As part of his research into how an ingredient in red clover, biochanin A, improves feed efficiency and weight gain in ruminants (see last week’s article), USDA Agricultural Research Service scientist Michael Flythe did his due diligence, looking for other possible effects of this isoflavone. This extra step led to his discovery that biochanin A can prevent fescue toxicosis.
“I wanted to know what happened to biochanin A and the other isoflavones after the rumen,” says Flythe, a research microbiologist for the USDA Agricultural Research Service. “It’s just good science to consider everything that your treatment might do to the animals.”
Flythe knew that biochanin A had to be absorbed because it had been reported as having estrogenic effects on sheep; their fertility was reduced. So he dug into the human nutritional and medical literature and found that isoflavones were explored as ways to relax constricted blood vessels to help with high blood pressure and other conditions.
“Then the lightbulb came on,” he says. “My colleagues, Dr. Glen Aiken and Dr. Jimmy Klotz, did research in fescue toxicosis. I knew from them that the ergot alkaloids made by the fungal endophyte in toxic tall fescue constricted blood vessels. Many of the problems associated with tall fescue, such as increased heat stress and gangrenous lameness (‘fescue foot’), are due to poor blood flow from vasoconstriction.”
Flythe knew that if isoflavones could work against the ergot alkaloids in tall fescue, it would explain the long standing observation that cattle perform better on tall fescue when there is clover in the pasture. So he tested his hypothesis in two experiments with goats.
In the first experiment six fistulated goats were given toxic tall fescue seed and red clover extract together for four days. Researchers used ultrasound to measure the size of the carotid artery and an artery in the front leg and found they were the same as in goats eating only orchard grass. Then they took the red clover extract away. The goats’ blood vessels constricted within 48 hours. In the second experiment, the goats received only fescue seed and the vessels became very constricted. When they began feeding red clover extract with the fescue seed, the vessels began to open up and in five days were normal.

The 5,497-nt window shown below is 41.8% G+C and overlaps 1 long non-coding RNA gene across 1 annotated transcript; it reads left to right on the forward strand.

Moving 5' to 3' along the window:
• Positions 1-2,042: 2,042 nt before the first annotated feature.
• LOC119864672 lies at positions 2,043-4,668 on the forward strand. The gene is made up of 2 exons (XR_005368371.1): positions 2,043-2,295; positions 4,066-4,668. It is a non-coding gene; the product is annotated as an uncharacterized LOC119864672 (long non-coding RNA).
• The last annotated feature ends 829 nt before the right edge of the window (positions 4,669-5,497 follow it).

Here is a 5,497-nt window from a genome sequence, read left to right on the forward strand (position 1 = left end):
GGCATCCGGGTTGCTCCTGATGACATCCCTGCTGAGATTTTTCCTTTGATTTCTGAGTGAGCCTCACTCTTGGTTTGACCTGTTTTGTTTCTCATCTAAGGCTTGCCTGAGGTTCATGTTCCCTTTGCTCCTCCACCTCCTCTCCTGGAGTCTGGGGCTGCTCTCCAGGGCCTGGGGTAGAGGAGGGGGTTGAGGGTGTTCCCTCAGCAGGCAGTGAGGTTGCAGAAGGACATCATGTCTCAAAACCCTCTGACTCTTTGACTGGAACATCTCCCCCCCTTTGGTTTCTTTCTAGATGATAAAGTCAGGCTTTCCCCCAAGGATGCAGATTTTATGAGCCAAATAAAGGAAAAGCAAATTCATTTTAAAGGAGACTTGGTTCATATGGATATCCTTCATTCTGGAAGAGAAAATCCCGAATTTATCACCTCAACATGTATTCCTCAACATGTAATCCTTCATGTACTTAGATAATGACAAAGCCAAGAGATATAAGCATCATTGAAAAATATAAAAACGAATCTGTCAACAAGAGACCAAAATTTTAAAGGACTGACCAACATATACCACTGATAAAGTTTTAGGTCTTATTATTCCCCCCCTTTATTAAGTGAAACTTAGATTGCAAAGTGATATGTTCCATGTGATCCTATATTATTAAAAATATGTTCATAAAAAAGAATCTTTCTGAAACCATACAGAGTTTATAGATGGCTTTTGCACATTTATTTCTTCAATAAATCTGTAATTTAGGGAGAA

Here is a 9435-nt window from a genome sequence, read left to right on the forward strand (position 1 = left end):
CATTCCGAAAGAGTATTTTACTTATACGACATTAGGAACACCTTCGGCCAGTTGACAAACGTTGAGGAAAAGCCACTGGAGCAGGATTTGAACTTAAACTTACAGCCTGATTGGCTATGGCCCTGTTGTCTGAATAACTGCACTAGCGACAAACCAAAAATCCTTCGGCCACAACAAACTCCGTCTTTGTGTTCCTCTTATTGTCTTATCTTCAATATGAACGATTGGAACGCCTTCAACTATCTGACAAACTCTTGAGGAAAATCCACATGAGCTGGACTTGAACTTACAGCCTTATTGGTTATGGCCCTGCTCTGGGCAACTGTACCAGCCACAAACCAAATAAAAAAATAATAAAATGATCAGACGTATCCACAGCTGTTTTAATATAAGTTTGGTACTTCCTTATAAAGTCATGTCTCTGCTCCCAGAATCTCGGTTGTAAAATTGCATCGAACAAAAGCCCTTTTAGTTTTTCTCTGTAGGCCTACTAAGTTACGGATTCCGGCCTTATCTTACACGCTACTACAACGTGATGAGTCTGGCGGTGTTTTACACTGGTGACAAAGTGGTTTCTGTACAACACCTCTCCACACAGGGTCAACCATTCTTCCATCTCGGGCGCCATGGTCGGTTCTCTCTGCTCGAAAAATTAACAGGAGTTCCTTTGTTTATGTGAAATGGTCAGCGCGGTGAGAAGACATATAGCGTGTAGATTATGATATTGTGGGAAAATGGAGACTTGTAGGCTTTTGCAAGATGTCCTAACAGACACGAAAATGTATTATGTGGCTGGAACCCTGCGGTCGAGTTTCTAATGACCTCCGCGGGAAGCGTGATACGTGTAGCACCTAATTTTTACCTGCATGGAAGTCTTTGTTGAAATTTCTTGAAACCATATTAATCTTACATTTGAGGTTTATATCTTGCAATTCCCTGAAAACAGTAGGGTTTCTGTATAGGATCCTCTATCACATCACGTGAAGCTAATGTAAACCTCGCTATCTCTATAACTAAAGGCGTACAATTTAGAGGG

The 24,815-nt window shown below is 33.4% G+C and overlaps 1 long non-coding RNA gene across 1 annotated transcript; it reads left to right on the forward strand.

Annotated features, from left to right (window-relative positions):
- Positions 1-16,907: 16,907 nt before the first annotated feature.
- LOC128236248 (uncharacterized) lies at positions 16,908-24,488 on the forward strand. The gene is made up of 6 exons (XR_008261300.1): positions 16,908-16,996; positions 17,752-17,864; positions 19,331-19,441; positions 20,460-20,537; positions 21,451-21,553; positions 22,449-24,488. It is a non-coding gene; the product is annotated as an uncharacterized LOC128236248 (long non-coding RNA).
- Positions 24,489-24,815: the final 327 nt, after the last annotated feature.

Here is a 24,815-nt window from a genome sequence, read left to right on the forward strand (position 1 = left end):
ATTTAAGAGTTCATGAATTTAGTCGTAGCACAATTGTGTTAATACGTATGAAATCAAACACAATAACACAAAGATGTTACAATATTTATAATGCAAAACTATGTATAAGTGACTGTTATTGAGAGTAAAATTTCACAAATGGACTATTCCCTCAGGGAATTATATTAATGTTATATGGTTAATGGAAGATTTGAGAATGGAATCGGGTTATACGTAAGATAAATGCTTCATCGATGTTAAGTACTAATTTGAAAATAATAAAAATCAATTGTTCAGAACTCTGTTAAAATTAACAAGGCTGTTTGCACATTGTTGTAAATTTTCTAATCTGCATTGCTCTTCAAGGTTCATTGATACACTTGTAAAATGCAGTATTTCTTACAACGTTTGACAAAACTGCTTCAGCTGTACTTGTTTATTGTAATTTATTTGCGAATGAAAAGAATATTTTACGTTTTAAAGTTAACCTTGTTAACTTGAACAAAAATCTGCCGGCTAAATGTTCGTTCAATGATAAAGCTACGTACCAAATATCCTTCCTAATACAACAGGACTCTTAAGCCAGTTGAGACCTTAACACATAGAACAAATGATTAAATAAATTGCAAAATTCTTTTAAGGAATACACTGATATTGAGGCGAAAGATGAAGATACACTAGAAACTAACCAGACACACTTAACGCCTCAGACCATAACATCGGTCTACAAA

So What’s Next? And How Much Red Clover Should You Plant?
Flythe has continued his research. He says, “Since then we have performed the measurements on steers grazing fescue with and without red clover. Those data aren’t published, but we are comfortable telling you that red clover mitigates vasoconstriction in fescue toxicosis.” But, he reminds us that, “Isoflavones are estrogenic, which means that they have to be carefully used. For example, different feeding levels might be recommended for backgrounding and finishing beef versus preweaning or in dairy production. There are also special considerations for sheep, which are believed to be particularly sensitive to reproductive effects of plant estrogens.”
(Check out this week’s article by Genevieve Slocum for ideas on establishing and managing red clover in your pastures.)
If Red Clover Doesn’t Work For You – Stay Tuned For Results of Additional Research
The team has also done experiments with white clover, soybean meal and soy hulls. All of them are promising. At this point they can’t say which is the best because those are new data, and need to go through peer review before being shared. Flythe says, “Clearly, more research is needed on the biologically active chemicals made by forage legumes, as well as how to best utilize them as “functional feed” in each industry supported by forage.”
Thanks so much for these practical updates, Kathy. Good to read of the ongoing science here; please share more on this topic as it becomes available.
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